“Chefs are the new rock stars. Can you believe it?” From the mouth of just about any other celebrity chef, such a statement might be met with a sideways glance. But coming from Filipina chef Margarita Forés, Asia’s Best Female Chef for 2016 according to the Asia’s 50 Best Restaurant awards, it's hard not to share in her awe. There's the gleam of a groupie in her eye when Joan Roca, legendary chef of El Celler de Can Roca, often ranked the best restaurant in the world, appears onstage at Madrid Fusión Manila, an event she played an instrumental part in bringing to her home country. She can barely contain her excitement.
Forés may have the culinary equivalent of a schoolgirl crush on her fellow chefs, but the rock star label could just as easily fit her, too. More often than not she is the one onstage, not in the mosh pit. Fans rush up to her asking for selfies. She’s a regular in glossy magazines and on TV talk show sets that feature the lives of sosyal personalities – shorthand in Filipino for the rich and famous – when she's not jetting off to Madrid, Bangkok, Berlin or Turin in her role as unofficial ambassador of her country's cuisine.
Being a passionate defender of Filipino food is a cause close to Forés' heart. One minute she is demonstrating how to eat balut or fertilised duck eggs, the next she is waxing lyrical about upcountry heirloom rice or spicy food in Bicol. She is a firm believer in supporting local growers and was one of the first chefs in the Philippines to see the value of organic produce, long before others jumped on the bandwagon. She embraces the multi-cultural influences in Filipino cuisine. “Malay, Chinese, Spanish and American all left something that forms a national identity and a national cuisine that is uniquely Filipino. We're Asian and Latin. That's the history of our country and of our food.”
Margarita Forés didn't set out to be a chef. The family left the martial law of Marcos' Philippines for a comfortable exile on New York's Park Avenue when she was just 11. One of her first jobs was in fashion, a glorified gofer for the designer Valentino, a position she landed thanks to the connections of her socialite mother. It was during Forés' time in New York that she developed a taste for Italian food and began to throw dinner parties where she'd cook pasta and other Italian dishes.
When her grandfather passed away in 1985, the family returned to give him a proper burial in his homeland. By that time, the political winds had changed and the dictatorship was coming to a close. But young Gaita, as Forés is known to her friends, was still restless and decided to explore food in Italy to see if there was something in it for her. Though her time there was brief – all of four months – she threw herself into learning everything she could about Italian food, culture and language.
When she returned to Manila, she began working as a private chef and then moved into catering. She likes to recall that things were very different back when she was commissioned for her first big hotel job. “There were no women in the kitchen and having a woman in charge was more of a novelty, a gimmick than anything else. I was a woman, and given my background, no one expected me to work, not hard work, not physical work in a kitchen.” She proved them wrong.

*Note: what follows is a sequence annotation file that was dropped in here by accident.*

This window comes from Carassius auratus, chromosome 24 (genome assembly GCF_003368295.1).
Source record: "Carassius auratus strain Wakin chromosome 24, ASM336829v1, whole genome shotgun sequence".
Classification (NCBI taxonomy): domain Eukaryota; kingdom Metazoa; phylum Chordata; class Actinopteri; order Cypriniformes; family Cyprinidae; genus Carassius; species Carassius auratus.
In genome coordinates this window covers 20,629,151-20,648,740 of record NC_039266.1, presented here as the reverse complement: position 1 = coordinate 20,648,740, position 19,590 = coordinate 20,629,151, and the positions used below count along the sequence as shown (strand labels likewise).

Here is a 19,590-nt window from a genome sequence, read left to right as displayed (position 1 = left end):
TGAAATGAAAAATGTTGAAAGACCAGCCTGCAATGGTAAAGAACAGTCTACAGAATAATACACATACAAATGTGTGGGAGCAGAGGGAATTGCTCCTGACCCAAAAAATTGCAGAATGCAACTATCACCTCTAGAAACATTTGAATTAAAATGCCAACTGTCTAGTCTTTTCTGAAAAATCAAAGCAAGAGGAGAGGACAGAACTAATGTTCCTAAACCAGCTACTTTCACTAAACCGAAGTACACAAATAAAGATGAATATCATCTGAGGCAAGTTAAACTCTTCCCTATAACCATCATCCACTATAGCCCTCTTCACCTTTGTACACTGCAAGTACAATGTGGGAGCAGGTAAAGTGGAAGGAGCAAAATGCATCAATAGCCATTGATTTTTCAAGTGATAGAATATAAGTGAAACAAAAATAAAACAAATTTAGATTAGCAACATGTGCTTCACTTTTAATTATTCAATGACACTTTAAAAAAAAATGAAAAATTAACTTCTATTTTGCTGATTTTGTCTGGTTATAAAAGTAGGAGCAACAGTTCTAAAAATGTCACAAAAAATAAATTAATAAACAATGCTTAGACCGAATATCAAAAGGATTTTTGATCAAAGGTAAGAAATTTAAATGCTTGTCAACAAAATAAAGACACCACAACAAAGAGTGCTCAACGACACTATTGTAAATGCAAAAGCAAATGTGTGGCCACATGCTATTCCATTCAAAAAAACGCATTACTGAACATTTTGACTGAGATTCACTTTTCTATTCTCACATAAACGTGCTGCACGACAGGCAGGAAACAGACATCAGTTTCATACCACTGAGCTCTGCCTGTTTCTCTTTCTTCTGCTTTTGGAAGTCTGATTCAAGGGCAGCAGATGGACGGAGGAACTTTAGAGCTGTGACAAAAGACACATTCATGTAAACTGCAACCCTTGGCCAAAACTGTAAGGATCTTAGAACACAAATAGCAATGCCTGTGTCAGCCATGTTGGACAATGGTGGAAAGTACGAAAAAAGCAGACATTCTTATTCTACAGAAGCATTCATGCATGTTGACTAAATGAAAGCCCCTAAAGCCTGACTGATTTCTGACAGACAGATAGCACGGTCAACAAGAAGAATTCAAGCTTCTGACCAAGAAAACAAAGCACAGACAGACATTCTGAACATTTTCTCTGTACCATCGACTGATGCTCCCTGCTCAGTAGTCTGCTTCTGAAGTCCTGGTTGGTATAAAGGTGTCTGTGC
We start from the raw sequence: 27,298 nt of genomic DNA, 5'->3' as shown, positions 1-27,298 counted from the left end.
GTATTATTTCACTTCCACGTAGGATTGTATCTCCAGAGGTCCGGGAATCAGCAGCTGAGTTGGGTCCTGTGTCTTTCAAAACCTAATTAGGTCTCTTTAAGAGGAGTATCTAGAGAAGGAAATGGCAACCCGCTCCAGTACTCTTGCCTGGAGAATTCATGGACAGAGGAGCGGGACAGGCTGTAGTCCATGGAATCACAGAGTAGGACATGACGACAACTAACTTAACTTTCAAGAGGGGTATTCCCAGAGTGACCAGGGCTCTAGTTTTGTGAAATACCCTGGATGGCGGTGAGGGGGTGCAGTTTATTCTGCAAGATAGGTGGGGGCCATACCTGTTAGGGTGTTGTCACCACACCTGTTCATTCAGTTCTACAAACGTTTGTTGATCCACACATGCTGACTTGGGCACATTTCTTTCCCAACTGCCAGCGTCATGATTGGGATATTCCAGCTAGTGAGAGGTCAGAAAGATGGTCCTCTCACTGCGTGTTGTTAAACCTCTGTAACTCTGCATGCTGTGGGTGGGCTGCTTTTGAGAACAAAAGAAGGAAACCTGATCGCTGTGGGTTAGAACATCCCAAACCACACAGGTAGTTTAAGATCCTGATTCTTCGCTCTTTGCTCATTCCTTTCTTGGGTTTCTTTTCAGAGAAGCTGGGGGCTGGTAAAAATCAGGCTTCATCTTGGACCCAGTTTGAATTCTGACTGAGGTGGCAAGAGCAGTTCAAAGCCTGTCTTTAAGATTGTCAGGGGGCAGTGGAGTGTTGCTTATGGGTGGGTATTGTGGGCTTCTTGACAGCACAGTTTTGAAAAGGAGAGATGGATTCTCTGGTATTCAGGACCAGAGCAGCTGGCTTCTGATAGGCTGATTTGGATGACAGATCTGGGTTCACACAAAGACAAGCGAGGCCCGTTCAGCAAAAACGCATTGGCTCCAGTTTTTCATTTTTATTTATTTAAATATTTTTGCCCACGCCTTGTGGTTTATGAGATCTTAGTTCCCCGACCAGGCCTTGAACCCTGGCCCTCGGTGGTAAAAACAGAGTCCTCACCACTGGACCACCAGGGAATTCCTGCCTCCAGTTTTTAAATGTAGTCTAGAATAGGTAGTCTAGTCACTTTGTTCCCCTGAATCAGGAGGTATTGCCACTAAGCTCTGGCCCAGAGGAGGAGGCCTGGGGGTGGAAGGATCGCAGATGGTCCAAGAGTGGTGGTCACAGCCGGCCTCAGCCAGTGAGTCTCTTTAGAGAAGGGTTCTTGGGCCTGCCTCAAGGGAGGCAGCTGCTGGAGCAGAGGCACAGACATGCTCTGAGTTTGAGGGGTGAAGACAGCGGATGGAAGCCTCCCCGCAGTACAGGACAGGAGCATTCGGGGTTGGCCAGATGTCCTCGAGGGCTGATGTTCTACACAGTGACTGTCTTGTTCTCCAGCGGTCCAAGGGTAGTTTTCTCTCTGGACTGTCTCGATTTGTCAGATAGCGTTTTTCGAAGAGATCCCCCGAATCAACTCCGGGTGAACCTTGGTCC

Forés started a catering business in 1987 but it took her a few years to get grounded and find her way. She recalls bungled orders and the indulgent customers who gave her a second chance with equal parts amusement and embarrassment. The birth of her son Amado in 1990 was the turning point that gave her life more focus. In 1997 she opened her first Cibo restaurant, the hugely successful Italian-dining chain that now counts 10 outlets. The concept updated people's vision of stodgy Italian food and transformed it into something light and modern. “It's affordable, but we don't scrimp on quality. We use the best products we can find, both from Italy and locally. That's the key to my approach to cooking. The cuisine at Cibo is classic Italian, so our pasta, olive oil, cheeses, coffee come from the best purveyors in Italy, but we have local squash flowers to put on our pasta and pizza, or beautiful mangoes to enhance our panna cotta. This is (my) philosophy in all that I do: never compromise the authenticity of the cuisine and showcase the best of my own country with the best of the world.”
Other restaurants followed. Lusso is a high-end wine bar serving luxurious dishes like white truffle cream omelettes and foie gras on burgers. And Grace Park is Forés' fine dining restaurant where the accent is firmly placed on organic farm-to-table produce in both Filipino and international recipes. Over the years, Forés has expanded her empire to include everything from floral arrangements to prepared foods. She is also behind Casa Artusi Philippines, the only outpost of the Italian cooking school in Asia.
What's next for dynamic Chef Forés? “(I'll) just continue what I’m doing, but of course this will always involve sharing the food from our country with more and more people. Maybe a Filipino restaurant in New York or in my favourite European cities? Who knows? Dreams are free!”